Coincidentally or not, a number of developments have emerged this week that heighten the political and social importance of forcing real action on Aboriginal issues. (It seems to be a repeating motif, both under Howard and Rudd, that official announcements concerning Aboriginal and Torres Strait Islander matters occur in clusters around days, anniversaries or events affecting the same populations. Under Howard, it could possibly be put down to a malicious attempt to counterpoint celebrations of indigenous survival with right-wing attacks against them. Under Rudd the correlations are harder to define, yet appear to exist none the less).
Marion Scrymgour - the highest ranking Aboriginal member of any government in Australia - quit the Northern Territory Labor Party over its Aboriginal policy on June 4. As an independent, she now holds the balance of power.
On Monday, the ABC's Four Corner's program carried the heart-wrenching and infuriating story of Mr Ward, an Aboriginal elder in Western Australia who died in the back of a police van while being transported through the desert in extraordinary heat. Details can be found here.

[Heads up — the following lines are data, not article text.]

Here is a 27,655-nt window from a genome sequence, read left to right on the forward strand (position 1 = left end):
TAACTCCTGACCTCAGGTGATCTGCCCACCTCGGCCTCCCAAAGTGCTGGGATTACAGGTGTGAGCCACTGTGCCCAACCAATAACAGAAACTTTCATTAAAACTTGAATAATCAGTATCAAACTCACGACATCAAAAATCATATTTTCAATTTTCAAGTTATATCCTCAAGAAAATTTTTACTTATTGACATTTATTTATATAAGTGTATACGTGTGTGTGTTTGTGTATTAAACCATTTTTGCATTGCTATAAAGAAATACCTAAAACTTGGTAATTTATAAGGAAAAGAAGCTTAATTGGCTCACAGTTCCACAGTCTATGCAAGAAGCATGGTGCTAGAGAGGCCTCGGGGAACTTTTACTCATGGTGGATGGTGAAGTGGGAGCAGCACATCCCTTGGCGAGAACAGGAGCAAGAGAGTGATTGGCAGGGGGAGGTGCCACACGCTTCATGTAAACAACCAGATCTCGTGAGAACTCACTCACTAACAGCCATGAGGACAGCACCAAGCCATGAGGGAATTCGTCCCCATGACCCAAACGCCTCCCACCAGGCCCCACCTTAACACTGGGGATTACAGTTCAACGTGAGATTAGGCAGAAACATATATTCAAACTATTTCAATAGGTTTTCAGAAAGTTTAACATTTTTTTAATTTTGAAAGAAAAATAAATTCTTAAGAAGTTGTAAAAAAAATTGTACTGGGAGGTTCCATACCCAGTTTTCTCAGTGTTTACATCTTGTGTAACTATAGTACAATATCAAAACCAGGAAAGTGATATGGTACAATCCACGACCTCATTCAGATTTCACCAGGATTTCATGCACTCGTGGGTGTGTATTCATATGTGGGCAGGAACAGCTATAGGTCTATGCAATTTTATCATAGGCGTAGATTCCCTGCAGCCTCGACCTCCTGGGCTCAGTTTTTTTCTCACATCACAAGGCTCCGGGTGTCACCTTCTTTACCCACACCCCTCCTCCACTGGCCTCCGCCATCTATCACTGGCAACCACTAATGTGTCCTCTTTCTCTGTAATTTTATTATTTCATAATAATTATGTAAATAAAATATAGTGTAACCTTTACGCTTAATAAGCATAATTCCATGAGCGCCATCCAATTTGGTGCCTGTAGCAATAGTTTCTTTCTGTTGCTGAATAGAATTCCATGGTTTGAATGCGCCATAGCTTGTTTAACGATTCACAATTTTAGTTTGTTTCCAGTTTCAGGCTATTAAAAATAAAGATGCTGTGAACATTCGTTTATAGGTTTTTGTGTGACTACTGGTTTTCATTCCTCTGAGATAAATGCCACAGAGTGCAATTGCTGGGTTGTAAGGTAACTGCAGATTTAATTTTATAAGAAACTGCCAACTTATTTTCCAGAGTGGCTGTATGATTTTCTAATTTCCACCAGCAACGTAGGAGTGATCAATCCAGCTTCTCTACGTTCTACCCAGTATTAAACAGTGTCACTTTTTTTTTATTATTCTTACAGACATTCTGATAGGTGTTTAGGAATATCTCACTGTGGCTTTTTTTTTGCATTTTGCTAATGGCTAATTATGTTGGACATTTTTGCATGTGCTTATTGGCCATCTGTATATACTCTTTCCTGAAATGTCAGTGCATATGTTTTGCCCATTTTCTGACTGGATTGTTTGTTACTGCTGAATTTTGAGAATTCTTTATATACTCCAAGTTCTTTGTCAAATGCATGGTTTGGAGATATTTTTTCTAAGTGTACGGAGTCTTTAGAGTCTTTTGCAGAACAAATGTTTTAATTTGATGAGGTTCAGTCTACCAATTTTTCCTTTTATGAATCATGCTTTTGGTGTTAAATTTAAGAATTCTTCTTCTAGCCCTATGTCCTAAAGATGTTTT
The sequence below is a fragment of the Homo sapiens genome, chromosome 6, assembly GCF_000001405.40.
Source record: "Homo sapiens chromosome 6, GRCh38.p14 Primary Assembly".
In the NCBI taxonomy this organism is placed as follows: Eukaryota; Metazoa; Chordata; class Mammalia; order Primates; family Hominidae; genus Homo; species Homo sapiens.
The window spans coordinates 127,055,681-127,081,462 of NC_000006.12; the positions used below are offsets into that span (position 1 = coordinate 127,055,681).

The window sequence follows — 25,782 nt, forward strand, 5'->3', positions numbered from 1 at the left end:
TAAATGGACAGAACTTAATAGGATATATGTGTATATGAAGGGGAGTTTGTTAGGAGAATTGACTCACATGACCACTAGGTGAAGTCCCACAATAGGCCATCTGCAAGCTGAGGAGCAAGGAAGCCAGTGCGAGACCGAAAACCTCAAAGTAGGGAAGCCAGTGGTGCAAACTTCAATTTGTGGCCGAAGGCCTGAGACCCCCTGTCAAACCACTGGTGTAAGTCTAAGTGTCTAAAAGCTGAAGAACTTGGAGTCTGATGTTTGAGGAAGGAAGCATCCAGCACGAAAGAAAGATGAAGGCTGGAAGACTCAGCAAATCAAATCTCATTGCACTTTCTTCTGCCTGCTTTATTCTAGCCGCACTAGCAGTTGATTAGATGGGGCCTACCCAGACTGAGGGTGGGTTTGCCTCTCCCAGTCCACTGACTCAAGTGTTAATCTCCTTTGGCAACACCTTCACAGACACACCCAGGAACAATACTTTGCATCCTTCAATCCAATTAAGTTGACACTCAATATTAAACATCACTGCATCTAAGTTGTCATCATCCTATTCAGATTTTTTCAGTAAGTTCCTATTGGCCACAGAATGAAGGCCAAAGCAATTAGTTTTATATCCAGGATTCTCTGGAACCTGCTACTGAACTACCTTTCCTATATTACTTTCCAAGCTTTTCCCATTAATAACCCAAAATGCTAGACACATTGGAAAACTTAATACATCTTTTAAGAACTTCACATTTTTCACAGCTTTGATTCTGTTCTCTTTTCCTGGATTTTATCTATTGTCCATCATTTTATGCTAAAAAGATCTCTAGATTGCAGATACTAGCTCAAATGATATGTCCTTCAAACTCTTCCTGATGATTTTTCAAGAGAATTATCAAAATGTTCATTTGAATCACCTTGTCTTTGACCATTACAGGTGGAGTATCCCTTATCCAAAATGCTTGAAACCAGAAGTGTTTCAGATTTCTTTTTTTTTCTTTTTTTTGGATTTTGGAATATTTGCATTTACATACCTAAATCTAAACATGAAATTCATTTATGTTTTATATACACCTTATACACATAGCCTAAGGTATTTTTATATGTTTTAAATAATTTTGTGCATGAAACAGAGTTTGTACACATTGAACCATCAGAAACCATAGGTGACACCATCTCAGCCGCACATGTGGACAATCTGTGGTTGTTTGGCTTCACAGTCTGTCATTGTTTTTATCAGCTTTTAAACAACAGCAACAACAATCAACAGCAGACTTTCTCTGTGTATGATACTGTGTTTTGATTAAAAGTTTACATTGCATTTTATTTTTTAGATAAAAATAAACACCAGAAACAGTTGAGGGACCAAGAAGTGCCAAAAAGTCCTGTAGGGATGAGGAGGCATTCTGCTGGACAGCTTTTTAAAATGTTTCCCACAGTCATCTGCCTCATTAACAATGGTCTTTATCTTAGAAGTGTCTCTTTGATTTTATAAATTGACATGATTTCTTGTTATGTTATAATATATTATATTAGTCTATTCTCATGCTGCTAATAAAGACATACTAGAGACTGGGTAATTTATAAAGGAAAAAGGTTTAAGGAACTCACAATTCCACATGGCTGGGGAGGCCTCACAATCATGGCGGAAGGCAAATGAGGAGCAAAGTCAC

Then, on Tuesday, the Queensland Court of Appeal ordered a new inquest, with a new coroner, to re-examine the death in custody of Palm Island man Mulrunji Doomadgee in 2004, with four broken ribs, a burst spleen and a liver torn in two. As the SMH article points out:
"In 2006, deputy state coroner Christine Clements found Senior Sergeant Chris Hurley was responsible for Mr Doomadgee's death in custody after he was arrested for public nuisance."While Hurley was charged on Invasion Day (the symbolism reeking of political spin), he was acquitted of the charges of manslaughter and assault. Then:
"At the conclusion of a review of the matter in Townsville late last year District Court Judge Bob Pack overturned Ms Clement's ruling and ordered the inquest be reopened.
Last month Mr Doomadgee's family and the Palm Island Aboriginal Council fought to have Judge Pack's decision ruled invalid in the Court of Appeal."
The Court of Appeal decision found Judge Pack's reasoning to have been "flawed", but still ruled Judge Pack was still correct in ordering the inquest be reopened, essentially trying to exonerate Hurley of any responsibility.
As Aboriginal activist and Socialist Alliance spokesperson Sam Watson said outside the court, yet another example of "police trying to rewrite history". The struggle against systemic racism continues, and needs your help.